boat people hate fuck

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KingCole November 22, 2013 at 7:48 pm

Aren’t you yourself continuing the slave revolt that feeds the vampires by trying to continue the socialist tradition?

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Anon November 23, 2013 at 10:09 am

On the spot from beginning to end

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Cautiously Pessimistic November 23, 2013 at 1:23 pm
Angela Mitropoulos November 23, 2013 at 4:13 pm
Tsk November 23, 2013 at 7:51 pm

I thought everybody knew that Leftists were just Calvinists without a deity, more interested in consigning others to Hell than changing the world. As another genuine working-class iconoclast sang, “She’s the little-est rebel/She consigns them all to Hell…”

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Dorian Gray November 25, 2013 at 2:53 am

I thought everyone knew that little shut-in twerps like yourself should keep to themselves.

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Tsk November 23, 2013 at 8:07 pm

Or, to put the article’s premise more simply: So many entry exams to get into a club for a handful of remarkably unattractive, vindictive people. Becoming a leftist under these circumstances makes as much sense as running through traffic on a dare for the privilege of joining a clique of failed bullies.

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Dorian Gray November 25, 2013 at 2:52 am

I can tell you’re ugly and bitter yourself.

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Aaron Aarons December 2, 2013 at 4:00 pm

How do you define “leftist” and what is the alternative to being a “leftist”? Being a supporter of imperialism and capitalism in general?

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Matthew E. Duffy January 15, 2014 at 2:06 am

join the neo-corpartists and let the tanks, deal with the capitlaists and the libreals!

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Tsk November 23, 2013 at 8:53 pm

The fact that so many commenters find it odd that the writer privileges class identity is astonishing. That’s the whole idea. There have been many attempts to blur class identity with other, more cozy and illusory identities, and they didn’t end very well. Amazing, and horrifying, that people calling themselves leftists have missed the whole damn point so badly.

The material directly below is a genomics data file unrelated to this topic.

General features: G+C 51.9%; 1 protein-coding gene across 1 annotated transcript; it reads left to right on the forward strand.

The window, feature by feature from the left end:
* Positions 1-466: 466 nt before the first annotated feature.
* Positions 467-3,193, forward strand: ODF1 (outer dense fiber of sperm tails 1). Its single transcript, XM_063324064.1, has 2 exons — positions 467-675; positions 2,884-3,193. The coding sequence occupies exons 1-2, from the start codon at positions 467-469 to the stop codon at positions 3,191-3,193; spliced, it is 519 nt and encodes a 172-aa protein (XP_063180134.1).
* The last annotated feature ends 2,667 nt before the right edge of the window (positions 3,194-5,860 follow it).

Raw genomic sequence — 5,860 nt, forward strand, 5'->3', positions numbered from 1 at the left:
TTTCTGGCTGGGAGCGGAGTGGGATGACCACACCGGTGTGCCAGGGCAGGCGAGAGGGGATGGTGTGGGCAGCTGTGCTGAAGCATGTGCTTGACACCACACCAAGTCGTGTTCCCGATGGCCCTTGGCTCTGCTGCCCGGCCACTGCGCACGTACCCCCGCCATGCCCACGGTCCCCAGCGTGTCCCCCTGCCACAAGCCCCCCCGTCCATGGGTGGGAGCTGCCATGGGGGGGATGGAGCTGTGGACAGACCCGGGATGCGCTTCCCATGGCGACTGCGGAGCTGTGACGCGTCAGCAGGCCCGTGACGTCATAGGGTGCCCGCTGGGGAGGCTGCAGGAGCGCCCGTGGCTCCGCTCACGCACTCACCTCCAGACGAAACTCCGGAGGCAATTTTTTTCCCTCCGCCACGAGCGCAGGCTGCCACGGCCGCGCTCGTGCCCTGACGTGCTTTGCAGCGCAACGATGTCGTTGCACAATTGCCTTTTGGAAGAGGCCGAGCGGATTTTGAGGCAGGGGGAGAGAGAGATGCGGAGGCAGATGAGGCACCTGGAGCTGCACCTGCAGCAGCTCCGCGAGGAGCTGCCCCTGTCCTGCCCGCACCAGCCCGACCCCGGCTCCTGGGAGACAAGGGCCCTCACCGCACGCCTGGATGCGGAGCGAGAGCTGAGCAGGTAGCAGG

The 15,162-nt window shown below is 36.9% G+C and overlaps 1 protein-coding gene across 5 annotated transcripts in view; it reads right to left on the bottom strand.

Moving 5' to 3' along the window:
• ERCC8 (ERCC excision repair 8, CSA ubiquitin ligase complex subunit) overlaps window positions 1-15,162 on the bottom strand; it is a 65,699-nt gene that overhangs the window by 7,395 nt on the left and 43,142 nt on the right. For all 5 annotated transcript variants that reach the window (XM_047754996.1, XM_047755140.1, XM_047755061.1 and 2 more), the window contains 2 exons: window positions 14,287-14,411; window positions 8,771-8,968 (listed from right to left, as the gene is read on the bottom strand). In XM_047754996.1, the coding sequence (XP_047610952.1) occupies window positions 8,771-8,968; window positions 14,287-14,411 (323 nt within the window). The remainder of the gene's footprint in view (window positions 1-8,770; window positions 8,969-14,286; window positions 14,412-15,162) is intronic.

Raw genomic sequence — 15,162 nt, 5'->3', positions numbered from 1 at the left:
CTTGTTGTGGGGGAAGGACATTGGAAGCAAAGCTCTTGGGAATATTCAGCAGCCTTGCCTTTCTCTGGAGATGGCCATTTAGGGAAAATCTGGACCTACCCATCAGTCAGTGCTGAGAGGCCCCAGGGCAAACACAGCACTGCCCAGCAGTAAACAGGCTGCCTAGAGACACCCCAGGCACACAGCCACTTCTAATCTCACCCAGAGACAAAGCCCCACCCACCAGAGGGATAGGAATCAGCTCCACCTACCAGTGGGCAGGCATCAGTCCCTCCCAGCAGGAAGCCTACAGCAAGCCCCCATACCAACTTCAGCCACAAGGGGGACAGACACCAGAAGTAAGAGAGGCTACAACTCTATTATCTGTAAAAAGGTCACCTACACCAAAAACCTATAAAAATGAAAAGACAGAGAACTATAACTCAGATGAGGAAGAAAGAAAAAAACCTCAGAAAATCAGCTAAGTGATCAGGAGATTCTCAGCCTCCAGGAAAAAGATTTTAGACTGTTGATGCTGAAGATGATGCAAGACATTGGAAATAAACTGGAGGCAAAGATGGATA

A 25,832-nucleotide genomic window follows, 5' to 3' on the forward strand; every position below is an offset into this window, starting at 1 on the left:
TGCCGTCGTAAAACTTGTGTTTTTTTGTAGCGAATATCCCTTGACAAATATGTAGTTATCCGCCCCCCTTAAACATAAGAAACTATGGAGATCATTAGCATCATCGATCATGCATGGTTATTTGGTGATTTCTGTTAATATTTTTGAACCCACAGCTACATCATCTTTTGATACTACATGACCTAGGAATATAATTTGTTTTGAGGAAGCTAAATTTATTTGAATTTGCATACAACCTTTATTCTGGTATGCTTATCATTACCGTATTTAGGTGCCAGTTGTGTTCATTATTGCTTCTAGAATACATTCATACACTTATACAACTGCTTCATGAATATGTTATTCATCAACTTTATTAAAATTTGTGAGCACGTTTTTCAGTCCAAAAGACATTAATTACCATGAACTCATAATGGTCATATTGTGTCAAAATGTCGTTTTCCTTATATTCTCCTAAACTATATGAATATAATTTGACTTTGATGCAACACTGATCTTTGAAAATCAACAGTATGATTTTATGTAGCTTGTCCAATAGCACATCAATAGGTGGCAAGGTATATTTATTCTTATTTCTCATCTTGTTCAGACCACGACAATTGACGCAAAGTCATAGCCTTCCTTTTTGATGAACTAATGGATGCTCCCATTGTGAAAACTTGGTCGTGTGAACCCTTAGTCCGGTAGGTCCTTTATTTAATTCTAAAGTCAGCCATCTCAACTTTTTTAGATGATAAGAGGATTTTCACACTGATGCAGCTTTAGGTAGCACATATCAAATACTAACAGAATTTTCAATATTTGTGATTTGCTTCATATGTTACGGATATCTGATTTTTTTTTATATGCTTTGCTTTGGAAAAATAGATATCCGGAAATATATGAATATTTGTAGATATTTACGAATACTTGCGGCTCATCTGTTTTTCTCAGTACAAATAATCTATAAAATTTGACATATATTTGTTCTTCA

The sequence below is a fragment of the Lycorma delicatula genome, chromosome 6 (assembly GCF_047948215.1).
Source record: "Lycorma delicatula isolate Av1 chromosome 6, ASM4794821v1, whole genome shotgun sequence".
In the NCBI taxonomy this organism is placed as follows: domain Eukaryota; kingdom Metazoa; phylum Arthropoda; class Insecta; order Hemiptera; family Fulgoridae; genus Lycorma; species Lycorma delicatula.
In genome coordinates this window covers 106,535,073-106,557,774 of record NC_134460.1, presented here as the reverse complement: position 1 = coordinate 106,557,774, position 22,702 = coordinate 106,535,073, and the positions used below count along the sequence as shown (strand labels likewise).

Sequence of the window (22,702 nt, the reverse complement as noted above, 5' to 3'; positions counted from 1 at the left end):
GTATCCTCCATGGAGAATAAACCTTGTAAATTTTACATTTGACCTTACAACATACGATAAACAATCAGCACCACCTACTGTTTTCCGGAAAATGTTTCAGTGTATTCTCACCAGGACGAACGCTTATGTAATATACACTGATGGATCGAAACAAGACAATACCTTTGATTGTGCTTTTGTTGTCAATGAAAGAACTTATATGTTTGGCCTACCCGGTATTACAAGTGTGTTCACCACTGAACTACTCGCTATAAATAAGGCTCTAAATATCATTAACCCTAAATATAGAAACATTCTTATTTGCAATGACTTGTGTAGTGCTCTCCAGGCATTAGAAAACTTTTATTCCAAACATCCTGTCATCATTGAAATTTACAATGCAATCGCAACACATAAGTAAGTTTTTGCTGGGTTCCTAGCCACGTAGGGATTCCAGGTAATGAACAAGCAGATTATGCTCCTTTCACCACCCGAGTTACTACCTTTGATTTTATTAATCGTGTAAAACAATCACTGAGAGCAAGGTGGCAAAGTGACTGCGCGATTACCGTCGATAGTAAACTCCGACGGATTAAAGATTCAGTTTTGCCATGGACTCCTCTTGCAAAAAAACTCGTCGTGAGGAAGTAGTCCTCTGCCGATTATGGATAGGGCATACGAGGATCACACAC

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Cautiously Pessimistic November 24, 2013 at 1:50 pm

A) The problem isn’t that he privileges class, it’s that he privileges class as an identity, and uses it in a way that has nothing to do with actual social position. Treating a millionaire as a working-class hero based on his accent is absolutely useless for understanding class as a set of social relationships that shape our lives. The fact that he’d probably fail his own class-as-identity test just makes it funnier
B) Did you just call race and gender “cozy” and “illusory”?

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Aaron Aarons December 2, 2013 at 3:26 pm

Without knowing the class, racial, ethnic, national or gender identity of a being who identifies itself as ‘Tsk’, it’s not possible to determine the relationship between the writer’s material position in the global economy and his or her political position. But how is identity as a member of an oppressed nation, as a woman, etc., more illusory than identity as a seller of one’s labor power? And what is the evidence that “attempts to blur class identity with other, more [supposedly] cozy and [supposedly] illusory identities” have “ended” worse than attempts to promote class identity, in the narrow sense, while ignoring other identities — or, more accurately, other aspects of class identity less narrowly construed?

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Matthew Brett November 23, 2013 at 9:35 pm

This column makes strong points that I agree with. There is too much corrosive negativity within movements. However, I believe that your column will only continue this cycle.

You state that it is right to question behaviour and practices of groups and movements, and that “such questioning should take place in an
atmosphere of comradeship and solidarity, and probably not in public in the
first instance.”

Yet you do precisely the opposite. You publicly condemn a broad and nebulous group of people that you stuff into the “Vampire’s Castle.” These seem to be young
people that are forming political opinions and trying to engage in radical politics.

Rather than doing the hard work of trying to engage with (young) people that are developing interests in class, race and gender – you condemn with the same bitter and toxic language that you disapprove of.